AFGHANISTAN: Not Much Good News for the Media

  • by Ashfaq Yusufzai (peshawar, pakistan)
  • Tuesday, August 31, 2010
  • Inter Press Service

Indeed, even the news gatherers there have been wary about becoming the subject of bad news themselves after the sudden shutdown in July of one of Afghanistan’s private television networks. And while no other news outfit there has suffered a similar fate so far, Afghan journalists say the case of Emroz TV sets a dangerous precedent affecting all of them.

Sediqullah Tawhidi, head of Media Watch/ Nai Supporting Open Media in Afghanistan, told IPS in a phone interview that if the Emroz had violated the law, then it should have been dealt with according to law.

'(The) Attorney General’s Office should have undertaken comprehensive investigation, collected sufficient evidence, and then the court should have issued its decision,' he said, speaking from Kabul. 'In that case, we would not have any objection.'

But, he noted, Emroz TV was not even given a chance to defend itself after the Ministry of Culture and Information and the Attorney General closed it before the end of July.

The closure had been ordered Jul. 27 by Afghanistan’s Council of Ministers, as the cabinet is called there. Said Tawhidi: 'The Cabinet played the role of prosecutor, judge and law enforcer, which is not consistent with the Constitution.'

The Council also banned the programmes ‘Del and Nadel’ and ‘Bazi Bakhat’ that were being shown by two other private stations. The programmes, which are discussions on political and other issues, were accused of being 'un-Islamic'. The government, however, has yet to elaborate on the accusation.

The issue against Emroz TV was even less clear, although Deputy Information Minister Jalal Norani has since told IPS: 'To create religious division or to create religious problems is against the constitution of Afghanistan. That is why the Council of Ministers banned the station.''

Reports also quoted President Hamid Karzai as saying that Emroz TV had committed 'national treason'.

'Whoever incites national schism, incites religious schism, incites linguistic schism in our country — to me it is a national treason,' said Karzai, two days after Emroz’s closure. 'I as an Afghan and today as the President understand it is my duty to preserve national unity that Afghans have maintained in the most difficult circumstances, at any cost.'

Without much specifics from the government, however, many media insiders and observers in Afghanistan have assumed that Emroz’s closure was prompted primarily by its consistently anti-Iran and anti-Shiite stance.

The station had been critical of Vice President Mohammad Karim Khalili, as well as of leading Shiite scholar Sheikh Asif Mohseni and Mohammad Mohaqiq, a member of Parliament representing the ethnic Hazara minority, for allegedly being Iranian agents.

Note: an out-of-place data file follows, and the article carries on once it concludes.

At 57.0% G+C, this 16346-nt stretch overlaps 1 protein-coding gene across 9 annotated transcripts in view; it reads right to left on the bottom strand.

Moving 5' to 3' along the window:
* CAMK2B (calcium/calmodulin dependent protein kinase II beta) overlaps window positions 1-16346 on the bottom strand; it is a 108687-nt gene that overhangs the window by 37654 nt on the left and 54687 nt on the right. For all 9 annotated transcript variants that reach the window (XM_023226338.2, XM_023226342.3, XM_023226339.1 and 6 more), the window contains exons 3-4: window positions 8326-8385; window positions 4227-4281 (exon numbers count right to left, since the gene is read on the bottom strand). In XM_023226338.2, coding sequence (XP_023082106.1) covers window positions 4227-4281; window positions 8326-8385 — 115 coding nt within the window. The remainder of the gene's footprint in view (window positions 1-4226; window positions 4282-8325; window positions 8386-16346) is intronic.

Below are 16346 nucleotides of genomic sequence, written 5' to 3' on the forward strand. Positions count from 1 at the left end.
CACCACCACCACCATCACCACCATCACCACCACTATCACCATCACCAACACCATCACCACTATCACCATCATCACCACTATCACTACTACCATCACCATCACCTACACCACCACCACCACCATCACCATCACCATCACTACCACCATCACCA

Emroz owner — and member of parliament -- Najibullah Kabuli has himself led protests against those who are seen to be pro-Iran among Afghan leaders.

'We have been organising protests against the pro-Iran policy of the government from the past two years that ultimately led to closure of our outlet,' Kabuli said recently. He said the Iranian Embassy in Afghanistan had pressured the Karzai government to close his station, but the embassy has denied this.

Kabuli, for his part, has continued to argue: ''I am a member of parliament. I have a political party. I am the son of Kabul, not a terrorist. When the Cabinet was making this arbitrary decision, they should have at least have heard my side of the story.''

The international media monitor Reporters Without Borders, in condemning Emroz’s shutdown and the banning of the two television shows, had also pointed out: 'The government must not under any circumstances violate the media law, which gives the media commission sole decision- making authority when a media (member) commits an offence.'

'We call on the government to rescind these decisions and never interfere in the content of Afghan TV stations again,' it said.

But the organisation observed as well that '(media) backed by different political parties and foreign countries have been waging a news and information war since 1998' in Afghanistan. It cited in particular Emroz, along with another station, as battling it out with Tamadon, 'a station that supports Afghanistan’s Shiite leaders'. Afghanistan has 18 television stations, all of them private.

'The rivalry between the media reflects a battle for influence among the countries that support them, above all Iran and Pakistan,' Reporters Without Borders also said on its website.

Meanwhile, Afghan Independent Journalists Association head Rahimullah Samandar told IPS that the Independent Election Commission had decided that electronic media personnel, especially those from television, would not be allowed to continue working in media if they run seek public office.

While it is unclear if this means Kabuli would not be able to run in the upcoming polls, Samandar said that like Emroz’s closure, the commission’s decision was 'illegal'. He argued that the electoral law names only state employees as being obliged to resign before nominating themselves in presidential or parliamentary polls.

Afghanistan’s labour law also stipulates that the suspension of jobs of those working with private organisations, including media outlets, who nominate themselves for election, is subject to mutual agreement, he said. Thus, Samandar said, no third party such as government or the elections commission should interfere in this matter.

© Inter Press Service (2010) — All Rights ReservedOriginal source: Inter Press Service

Where next?